Saturday, December 28, 2013

The Christmas Fillet Loin Lives Happily Ever After

Wow. I need some fiber, STAT. I feel like I've been at a Roman feast for a week. In the grand tradition of my family, Christmas dinner was divine (largely because we didn't have company--when we have scads of people, the meal is never perfect).

I had a solid twenty-four hours of utter panic before Christmas Day. We had talked my father into an Italian Christmas dinner for one whole day before he changed his mind (just long enough for my sister and I to make a meal plan and collect recipes. I even got a super-secret recipe for the most divine tiramisu EVER). Anyway, we re-planned for a traditional Christmas dinner. My father went out and purchased a beautiful beef fillet loin that cost more on its own than all the ingredients for entire dinner parties I've thrown. And it was up to me to cook it without ruining it. Picture me, hair standing on end, frantically paging through cookbooks and magazines, trying to decide what to do.

Thanks to the gods, I found salvation in a magazine I'd picked up the day before I came to my parents' house. Years ago, when I was a poor(er) college undergrad, I had taken to getting my father a big bag of cheap books as a Christmas gift. I still go, every year, to Half Price Books, and get him a bag full of $1-2 paperback novels because it's a holiday tradition by now. This year, I included my mother in the fun, and I picked up a few back issues of Cook's Illustrated because it's my favorite cooking magazine. Lo and behold, one of the issues had an entire spread on how to perfectly cook a fillet loin!!!
Cook's Illustrated, March/April 2009, Number 97, pages 6-7. Note the ethereal sunlight streaming in over it, like the true Christmas miracle it was. ; )
According to Charles Kelsey, the author of the article who cooked over 25 fillet loins (about $1200 worth) to figure out the most successful method, the best way to get a good crust on a fillet without getting that unattractive gray ring around the edges when it's cut into is to cook it at a low heat (300 degrees) for 40-50 minutes (or until your meat thermometer reads 125 degrees for medium rare or 135 degrees for medium) and then to take the loin from the oven and sear in a pan of very hot oil to get a good sear. He explains that it takes too long to heat cold, raw meat to the searing point, which results in overcooking the external layer of meat. However, searing a loin already hot from the oven takes much less time and prevents this overcooking. The man is a genius, and he saved my a#@ this year.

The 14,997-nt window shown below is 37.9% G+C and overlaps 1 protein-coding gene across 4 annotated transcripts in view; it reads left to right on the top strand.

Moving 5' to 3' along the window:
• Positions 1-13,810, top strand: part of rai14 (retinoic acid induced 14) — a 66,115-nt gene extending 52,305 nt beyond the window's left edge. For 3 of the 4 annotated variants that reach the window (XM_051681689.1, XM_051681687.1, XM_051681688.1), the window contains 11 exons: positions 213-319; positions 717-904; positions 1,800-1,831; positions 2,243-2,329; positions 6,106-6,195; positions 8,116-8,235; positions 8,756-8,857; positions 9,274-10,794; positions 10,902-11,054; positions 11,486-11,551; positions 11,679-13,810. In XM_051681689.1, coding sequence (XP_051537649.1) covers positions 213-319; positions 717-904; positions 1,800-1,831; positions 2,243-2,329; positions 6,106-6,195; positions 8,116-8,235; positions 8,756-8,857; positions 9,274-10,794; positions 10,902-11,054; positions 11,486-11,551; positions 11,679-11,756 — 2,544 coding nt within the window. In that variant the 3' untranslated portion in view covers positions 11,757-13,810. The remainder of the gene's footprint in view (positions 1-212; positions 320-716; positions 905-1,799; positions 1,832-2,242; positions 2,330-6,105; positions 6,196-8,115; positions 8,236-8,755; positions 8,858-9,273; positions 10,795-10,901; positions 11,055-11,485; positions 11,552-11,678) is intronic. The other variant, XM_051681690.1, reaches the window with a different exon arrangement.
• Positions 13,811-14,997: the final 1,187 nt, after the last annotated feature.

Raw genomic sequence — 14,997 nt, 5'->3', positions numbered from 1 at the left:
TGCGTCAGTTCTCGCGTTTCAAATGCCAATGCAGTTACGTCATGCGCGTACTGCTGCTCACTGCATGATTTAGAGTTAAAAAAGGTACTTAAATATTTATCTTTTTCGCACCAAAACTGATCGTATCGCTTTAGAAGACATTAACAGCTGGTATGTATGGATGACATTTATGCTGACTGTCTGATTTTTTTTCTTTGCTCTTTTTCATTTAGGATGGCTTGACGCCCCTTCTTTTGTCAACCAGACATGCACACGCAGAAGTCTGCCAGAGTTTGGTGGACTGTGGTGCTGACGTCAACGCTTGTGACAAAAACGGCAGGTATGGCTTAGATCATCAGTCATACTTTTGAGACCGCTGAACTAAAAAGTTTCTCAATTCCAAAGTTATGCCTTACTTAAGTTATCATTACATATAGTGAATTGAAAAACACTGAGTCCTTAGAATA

I wanted to try the garlic horseradish crust I mentioned several posts ago, however. So, I took about 30 cloves of garlic. (BTW, did you know that you can get a 1/3 lb bag of already peeled garlic at Sam's for about $5? This time of year, or when you have a very garlic-y project to undertake, I would highly recommend this beautiful bag o' easy garlic.) I tossed my garlic in a generous amount of olive oil, put it in a roasting pan with a tight foil cover, and roasted it at 350 degrees for about half an hour until it was soft. When it cooled, I combined the garlic, oil, salt, pepper, and a small jar of creamy horse radish into a small food processor and made a paste. Smear!
I had to cut my loin, as it was too long for any of the baking dishes I had. I cut one plump end off so that I would have two pieces, each one of consistent thickness throughout. I trimmed as much fat and silver skin off as possible, liberally salted and peppered both pieces, smeared them with my paste, and returned them the the fridge to hang out for about four hours before cooking.

Obviously, I couldn't sear this in a hot pan when it came out of the oven. When it was registering 125 degrees in the meat thermometer, I jacked up the broiler to about 475 degrees and waited for the paste to crust. A note here: DON'T LEAVE YOUR POST WHILE THE BROILER IS ON, or your lovely piece of meat may incinerate. Do NOT go to the bathroom, go smoke a cigarette, or go in search of something to fill up your red solo cup. I turned on the oven light and sat on the floor in front of the oven, hot pads in hand.
Success! I think I could have let it gone longer under the broiler to get a crunchier crust, but sheer panic won out in the end. It was like butter. With horseradish and garlic. Thanks, Mr. Kelsey.

I also made another, life-changing discovery: cooking turkey at about 300 degrees is the way to go. At Thanksgiving, we had a 25 lb turkey that was okay but not great, even with our tried-and-true Rosemary Orange recipe. Generally, we cook a turkey at about 375 degrees until the skin browns, cover it with foil, and then cook it at 325-ish until it's done. However, due to lack of oven space, the turkey, once it was browned, had to hang out in the 300 degree oven with the fillet. We just did a breast, and it was AH-MAZING. The moral of the story is thus: Don't cook a huge turkey. Bigger is not better. By the time the middle is cooked, the top of the breast is overdone. Cook a couple of smaller turkeys or breasts. And, after the initial browning, cook it at a lower heat.
And yes, that is my red solo cup in the background.

My mother did her usual fantastic job at the Asparagus Casserole. My sister, the potato queen, made both mashed and scalloped potatoes that melted in the mouth. I made the Black Friday dressing and a Steamed Cranberry pudding.

How was your holiday? What did you make? What did you eat? Is there photographic evidence?